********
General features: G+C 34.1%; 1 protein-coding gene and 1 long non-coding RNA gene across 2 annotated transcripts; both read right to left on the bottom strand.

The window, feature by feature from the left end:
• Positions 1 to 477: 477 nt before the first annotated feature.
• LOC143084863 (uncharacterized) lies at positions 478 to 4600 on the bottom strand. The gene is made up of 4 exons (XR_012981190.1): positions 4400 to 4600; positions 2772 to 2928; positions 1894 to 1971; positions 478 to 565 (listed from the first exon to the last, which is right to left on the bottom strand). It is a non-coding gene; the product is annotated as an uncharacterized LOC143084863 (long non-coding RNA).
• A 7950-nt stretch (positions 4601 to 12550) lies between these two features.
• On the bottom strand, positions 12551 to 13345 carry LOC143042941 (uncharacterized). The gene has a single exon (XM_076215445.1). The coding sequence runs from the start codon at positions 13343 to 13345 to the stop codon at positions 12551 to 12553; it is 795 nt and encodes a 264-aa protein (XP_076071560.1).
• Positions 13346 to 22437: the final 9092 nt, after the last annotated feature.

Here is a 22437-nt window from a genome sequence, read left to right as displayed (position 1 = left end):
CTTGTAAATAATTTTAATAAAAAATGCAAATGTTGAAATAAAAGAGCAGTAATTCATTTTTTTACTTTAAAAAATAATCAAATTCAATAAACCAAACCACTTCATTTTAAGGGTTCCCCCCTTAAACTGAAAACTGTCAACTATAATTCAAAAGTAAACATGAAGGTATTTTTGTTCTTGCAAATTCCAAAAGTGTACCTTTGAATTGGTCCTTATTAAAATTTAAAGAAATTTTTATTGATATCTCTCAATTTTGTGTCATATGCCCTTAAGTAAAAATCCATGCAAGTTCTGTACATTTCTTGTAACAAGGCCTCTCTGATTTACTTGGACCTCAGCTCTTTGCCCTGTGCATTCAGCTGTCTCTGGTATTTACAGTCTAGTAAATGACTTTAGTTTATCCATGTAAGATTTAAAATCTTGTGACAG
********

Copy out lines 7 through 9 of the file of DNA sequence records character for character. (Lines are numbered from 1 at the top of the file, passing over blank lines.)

• Positions 13346 to 22437: the final 9092 nt, after the last annotated feature.

Here is a 22437-nt window from a genome sequence, read left to right as displayed (position 1 = left end):
CTTGTAAATAATTTTAATAAAAAATGCAAATGTTGAAATAAAAGAGCAGTAATTCATTTTTTTACTTTAAAAAATAATCAAATTCAATAAACCAAACCACTTCATTTTAAGGGTTCCCCCCTTAAACTGAAAACTGTCAACTATAATTCAAAAGTAAACATGAAGGTATTTTTGTTCTTGCAAATTCCAAAAGTGTACCTTTGAATTGGTCCTTATTAAAATTTAAAGAAATTTTTATTGATATCTCTCAATTTTGTGTCATATGCCCTTAAGTAAAAATCCATGCAAGTTCTGTACATTTCTTGTAACAAGGCCTCTCTGATTTACTTGGACCTCAGCTCTTTGCCCTGTGCATTCAGCTGTCTCTGGTATTTACAGTCTAGTAAATGACTTTAGTTTATCCATGTAAGATTTAAAATCTTGTGACAG